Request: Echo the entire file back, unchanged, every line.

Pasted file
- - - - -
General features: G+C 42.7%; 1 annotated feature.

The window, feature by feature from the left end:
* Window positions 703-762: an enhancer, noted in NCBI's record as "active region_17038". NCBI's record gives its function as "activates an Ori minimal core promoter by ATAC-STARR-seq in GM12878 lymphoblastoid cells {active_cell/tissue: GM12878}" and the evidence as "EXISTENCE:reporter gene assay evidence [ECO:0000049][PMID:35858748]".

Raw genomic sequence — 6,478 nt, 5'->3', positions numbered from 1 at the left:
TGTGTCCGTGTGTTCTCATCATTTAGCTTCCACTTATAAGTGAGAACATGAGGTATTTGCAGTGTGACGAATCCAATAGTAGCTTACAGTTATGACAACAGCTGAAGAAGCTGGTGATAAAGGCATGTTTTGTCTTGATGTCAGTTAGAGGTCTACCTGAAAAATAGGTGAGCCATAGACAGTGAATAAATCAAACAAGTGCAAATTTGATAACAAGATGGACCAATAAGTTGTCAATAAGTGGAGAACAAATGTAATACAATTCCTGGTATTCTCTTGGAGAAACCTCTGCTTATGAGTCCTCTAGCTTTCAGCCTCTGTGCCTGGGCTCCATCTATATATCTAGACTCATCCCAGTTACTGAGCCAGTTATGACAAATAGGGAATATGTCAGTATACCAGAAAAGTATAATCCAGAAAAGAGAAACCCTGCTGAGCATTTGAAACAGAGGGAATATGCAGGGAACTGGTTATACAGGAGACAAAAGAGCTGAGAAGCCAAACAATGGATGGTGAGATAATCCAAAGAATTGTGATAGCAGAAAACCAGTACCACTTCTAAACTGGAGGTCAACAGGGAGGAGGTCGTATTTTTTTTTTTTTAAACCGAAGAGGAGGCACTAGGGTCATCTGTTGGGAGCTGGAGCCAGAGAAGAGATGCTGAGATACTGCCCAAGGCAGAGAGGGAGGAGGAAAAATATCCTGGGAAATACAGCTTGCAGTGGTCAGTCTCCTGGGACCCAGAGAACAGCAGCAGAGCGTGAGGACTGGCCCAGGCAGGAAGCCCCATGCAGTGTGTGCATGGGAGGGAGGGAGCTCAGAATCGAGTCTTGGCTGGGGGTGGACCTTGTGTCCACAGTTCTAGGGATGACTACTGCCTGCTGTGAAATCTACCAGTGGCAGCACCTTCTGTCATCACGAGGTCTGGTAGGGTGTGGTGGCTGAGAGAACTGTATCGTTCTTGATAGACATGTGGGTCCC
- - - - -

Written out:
General features: G+C 42.7%; 1 annotated feature.

The window, feature by feature from the left end:
* Window positions 703-762: an enhancer, noted in NCBI's record as "active region_17038". NCBI's record gives its function as "activates an Ori minimal core promoter by ATAC-STARR-seq in GM12878 lymphoblastoid cells {active_cell/tissue: GM12878}" and the evidence as "EXISTENCE:reporter gene assay evidence [ECO:0000049][PMID:35858748]".

Raw genomic sequence — 6,478 nt, 5'->3', positions numbered from 1 at the left:
TGTGTCCGTGTGTTCTCATCATTTAGCTTCCACTTATAAGTGAGAACATGAGGTATTTGCAGTGTGACGAATCCAATAGTAGCTTACAGTTATGACAACAGCTGAAGAAGCTGGTGATAAAGGCATGTTTTGTCTTGATGTCAGTTAGAGGTCTACCTGAAAAATAGGTGAGCCATAGACAGTGAATAAATCAAACAAGTGCAAATTTGATAACAAGATGGACCAATAAGTTGTCAATAAGTGGAGAACAAATGTAATACAATTCCTGGTATTCTCTTGGAGAAACCTCTGCTTATGAGTCCTCTAGCTTTCAGCCTCTGTGCCTGGGCTCCATCTATATATCTAGACTCATCCCAGTTACTGAGCCAGTTATGACAAATAGGGAATATGTCAGTATACCAGAAAAGTATAATCCAGAAAAGAGAAACCCTGCTGAGCATTTGAAACAGAGGGAATATGCAGGGAACTGGTTATACAGGAGACAAAAGAGCTGAGAAGCCAAACAATGGATGGTGAGATAATCCAAAGAATTGTGATAGCAGAAAACCAGTACCACTTCTAAACTGGAGGTCAACAGGGAGGAGGTCGTATTTTTTTTTTTTTAAACCGAAGAGGAGGCACTAGGGTCATCTGTTGGGAGCTGGAGCCAGAGAAGAGATGCTGAGATACTGCCCAAGGCAGAGAGGGAGGAGGAAAAATATCCTGGGAAATACAGCTTGCAGTGGTCAGTCTCCTGGGACCCAGAGAACAGCAGCAGAGCGTGAGGACTGGCCCAGGCAGGAAGCCCCATGCAGTGTGTGCATGGGAGGGAGGGAGCTCAGAATCGAGTCTTGGCTGGGGGTGGACCTTGTGTCCACAGTTCTAGGGATGACTACTGCCTGCTGTGAAATCTACCAGTGGCAGCACCTTCTGTCATCACGAGGTCTGGTAGGGTGTGGTGGCTGAGAGAACTGTATCGTTCTTGATAGACATGTGGGTCCC